in | 19 Apr 2018

How to Cure Jet Lag (Or Any Other Atack on Your Clock)


The Beast.

Jet lag. The ever present desire to eat and sleep your fatigue and head-buzz away. Without actually being able to eat or sleep your fatigue and head-buzz away, because man, our hormones are a mess. How dysfunctional a system. Flying to the west is the best, to the east is a beast, they say. The Cambridge dictionary defines jet lag as: the feeling of tiredness and confusion after making a long journey by plane through different time zones.  And oh yes, confused we are, even after working crazy hours, partying all weekend, or any other cause depriving you from your well deserved beauty sleep (scientifically proven).

What is happening in your body?

As much as your mind favors to be tickled by change and adventure, your body likes to run by the same regular degular rhythm every day. We all have an inner biological clock, called the circadian clock (circum = round, dium = day). This is controlled by your hypothalamus, the part of your brain in charge of your hormones. Last year’s winner of the Nobel Prize for Medicine Hall shed light on the the effects of this biological clock. There's certain physiological responses that happen in a very coordinated way. Certain hormones released before we wake up, changes in our alertness that can happen, changes in our heart rate and blood pressure that happens at certain times of the day. And changes in different kind of hormones, to put us to sleep. As you can imagine, these clocks have major impact on how we live our lives. When the inner misaligns with the outer, we run into an error.



 More than jet lag.

And apparently, we do not need to cross timezones for this error to occur. Ralf Stanewsky, ‎a professor of molecular behavioural biology at the University of Münster and a former colleague of Hall: “You can see that more and more health issues, are boiled down to either genetic defects in the circadian clock, or by self-imposed problems, like work and jet lag” he said. “This internal timer is constantly struggling to reset to what environment people are exposed to. If you shift your clock frequently, that puts an enormous pressure on your body.”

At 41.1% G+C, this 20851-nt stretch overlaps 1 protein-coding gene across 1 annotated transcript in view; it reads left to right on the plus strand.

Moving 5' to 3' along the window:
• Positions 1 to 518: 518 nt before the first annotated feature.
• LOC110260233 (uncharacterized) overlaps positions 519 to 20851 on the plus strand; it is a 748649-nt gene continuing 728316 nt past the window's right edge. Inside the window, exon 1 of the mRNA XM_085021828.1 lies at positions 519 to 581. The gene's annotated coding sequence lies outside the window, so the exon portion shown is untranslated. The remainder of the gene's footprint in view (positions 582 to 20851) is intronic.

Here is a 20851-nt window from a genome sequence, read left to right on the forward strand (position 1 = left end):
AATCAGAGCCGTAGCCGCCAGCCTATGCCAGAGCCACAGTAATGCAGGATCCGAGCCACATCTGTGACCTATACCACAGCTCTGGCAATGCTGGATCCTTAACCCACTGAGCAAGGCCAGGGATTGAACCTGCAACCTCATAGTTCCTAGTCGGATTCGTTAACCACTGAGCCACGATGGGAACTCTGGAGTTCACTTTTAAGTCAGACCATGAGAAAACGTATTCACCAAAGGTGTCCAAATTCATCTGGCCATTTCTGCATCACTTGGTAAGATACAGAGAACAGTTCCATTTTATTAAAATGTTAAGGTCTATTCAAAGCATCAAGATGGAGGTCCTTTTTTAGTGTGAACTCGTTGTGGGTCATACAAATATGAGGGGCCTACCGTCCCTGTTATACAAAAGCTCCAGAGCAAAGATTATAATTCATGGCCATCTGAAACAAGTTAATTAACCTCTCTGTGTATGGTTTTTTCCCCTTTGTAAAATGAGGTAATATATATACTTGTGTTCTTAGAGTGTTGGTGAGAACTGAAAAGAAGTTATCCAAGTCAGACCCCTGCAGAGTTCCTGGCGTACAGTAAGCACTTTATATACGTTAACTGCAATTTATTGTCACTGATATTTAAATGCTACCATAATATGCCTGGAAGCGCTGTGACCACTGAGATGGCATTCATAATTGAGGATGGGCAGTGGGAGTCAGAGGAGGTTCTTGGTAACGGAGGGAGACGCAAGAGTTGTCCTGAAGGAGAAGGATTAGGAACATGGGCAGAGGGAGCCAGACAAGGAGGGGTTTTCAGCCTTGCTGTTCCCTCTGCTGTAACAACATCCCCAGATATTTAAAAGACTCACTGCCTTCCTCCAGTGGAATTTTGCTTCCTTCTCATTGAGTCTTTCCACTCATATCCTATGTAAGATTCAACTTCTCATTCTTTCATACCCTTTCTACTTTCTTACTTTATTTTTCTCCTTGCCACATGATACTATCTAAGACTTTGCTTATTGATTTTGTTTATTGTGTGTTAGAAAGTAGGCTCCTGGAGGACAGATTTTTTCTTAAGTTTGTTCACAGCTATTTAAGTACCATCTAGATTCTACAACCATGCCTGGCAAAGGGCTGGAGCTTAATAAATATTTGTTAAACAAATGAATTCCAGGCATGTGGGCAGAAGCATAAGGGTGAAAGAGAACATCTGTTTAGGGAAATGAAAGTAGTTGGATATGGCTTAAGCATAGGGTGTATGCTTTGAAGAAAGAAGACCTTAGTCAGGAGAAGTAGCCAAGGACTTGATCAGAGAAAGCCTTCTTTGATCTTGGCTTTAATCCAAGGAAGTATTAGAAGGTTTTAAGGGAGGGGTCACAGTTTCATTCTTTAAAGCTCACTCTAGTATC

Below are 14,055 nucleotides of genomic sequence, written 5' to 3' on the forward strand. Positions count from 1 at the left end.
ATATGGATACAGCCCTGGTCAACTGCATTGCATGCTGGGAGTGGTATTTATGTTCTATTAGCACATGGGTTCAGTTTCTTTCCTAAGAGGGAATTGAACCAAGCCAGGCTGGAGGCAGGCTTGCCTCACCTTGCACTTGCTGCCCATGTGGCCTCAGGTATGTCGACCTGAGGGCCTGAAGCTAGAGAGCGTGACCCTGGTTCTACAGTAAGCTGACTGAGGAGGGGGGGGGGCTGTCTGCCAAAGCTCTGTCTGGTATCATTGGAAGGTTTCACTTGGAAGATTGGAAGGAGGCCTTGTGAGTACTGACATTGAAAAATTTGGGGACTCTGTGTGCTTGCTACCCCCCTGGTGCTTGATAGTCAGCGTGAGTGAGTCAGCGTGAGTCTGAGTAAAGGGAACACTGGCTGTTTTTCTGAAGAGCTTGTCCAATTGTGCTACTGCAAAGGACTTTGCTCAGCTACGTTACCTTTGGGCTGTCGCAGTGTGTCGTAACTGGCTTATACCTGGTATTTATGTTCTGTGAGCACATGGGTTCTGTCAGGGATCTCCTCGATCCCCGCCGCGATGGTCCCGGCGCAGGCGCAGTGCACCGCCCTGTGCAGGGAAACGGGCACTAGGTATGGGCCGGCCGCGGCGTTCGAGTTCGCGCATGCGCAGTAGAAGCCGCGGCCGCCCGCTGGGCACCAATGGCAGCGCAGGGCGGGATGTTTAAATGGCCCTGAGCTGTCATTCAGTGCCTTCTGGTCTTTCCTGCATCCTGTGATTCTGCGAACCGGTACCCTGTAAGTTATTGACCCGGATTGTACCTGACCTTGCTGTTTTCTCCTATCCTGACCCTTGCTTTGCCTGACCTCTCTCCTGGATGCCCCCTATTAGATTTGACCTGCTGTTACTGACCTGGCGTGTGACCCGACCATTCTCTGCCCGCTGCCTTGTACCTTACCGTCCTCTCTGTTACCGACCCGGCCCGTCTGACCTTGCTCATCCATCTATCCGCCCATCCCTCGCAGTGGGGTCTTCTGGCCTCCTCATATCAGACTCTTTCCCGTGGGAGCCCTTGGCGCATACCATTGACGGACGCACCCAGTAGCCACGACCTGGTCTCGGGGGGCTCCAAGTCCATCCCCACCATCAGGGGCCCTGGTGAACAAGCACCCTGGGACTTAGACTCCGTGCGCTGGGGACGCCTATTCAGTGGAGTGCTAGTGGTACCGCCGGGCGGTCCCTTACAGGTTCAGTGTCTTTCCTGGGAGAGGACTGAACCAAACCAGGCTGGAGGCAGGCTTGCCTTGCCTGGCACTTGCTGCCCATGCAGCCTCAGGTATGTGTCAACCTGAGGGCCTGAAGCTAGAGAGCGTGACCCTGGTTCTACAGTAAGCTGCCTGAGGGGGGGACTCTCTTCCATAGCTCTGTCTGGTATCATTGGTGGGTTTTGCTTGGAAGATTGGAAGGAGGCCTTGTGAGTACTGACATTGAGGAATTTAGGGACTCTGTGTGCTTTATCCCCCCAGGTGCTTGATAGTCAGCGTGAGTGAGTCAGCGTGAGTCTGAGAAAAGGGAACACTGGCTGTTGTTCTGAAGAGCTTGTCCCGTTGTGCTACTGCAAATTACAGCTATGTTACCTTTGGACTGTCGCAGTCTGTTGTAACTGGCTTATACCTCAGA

Where do we start?

When we are misaligned, it us up to us to nudge the inner clock. We have listed the three basic pillars to grab a hold of your rhythms again. 


If you are struggling to stay in the light, this the easiest point of take-off. However tired you are, get your butt a moving. As we know by now, working out lowers stress hormones, and raises good hormones, which generally leaves you feeling more balanced (energized, focussed, calm).

- Opt for at least 30 minutes of movement daily. Adjust your workout what you want to take from it. Need to stay awake? Go for something light. If you are feeling hyped and need to release energy, trying hitting a HIIT-workout. Either way, doing it in the early morning or late afternoon has the best effect on your body clock.


The time of the day you eat has proven to have a big impact on the circadian rhythm of blood sugar levels and your metabolism, as well as your energy levels and mood. Try sticking to a set structure of three daily meals, with possibly two snacks. Don't be too hard on yourself, but try and stay put, because the more tired you are, the more peckish, but constantly grazing will make it harder for your body to find structure. You have heard this a million times, but eating around the same time really does the trick.  

- Intermittent fasting or juice fasting is a really good way to reset yourself. This way, you can somewhat start with a clean slate. For example, try an early, light dinner or a juice around 5 pm, and wait with breakfast until 9 am the next day. Breaking your overnight fast with a juice is a good transition too. Find more info on trying a juice cleanse here. 


This might be the hardest one to tackle, and it won't always go as you want it to. The best thing to do here is, like eating, set yourself up with a regular routine. Wherever your energy levels are, stop yourself from falling asleep too early, or going to bed too late. 

- You might know this, but an average of 7-8 hours of sleep per night is recommended. Find that hard? Anchor yourself with at least 4 hours of sleep at night, and if needs be, try and reach the rest though power naps over the day. Making sure they are no longer than 20 minutes. Find our other tips on sleep here.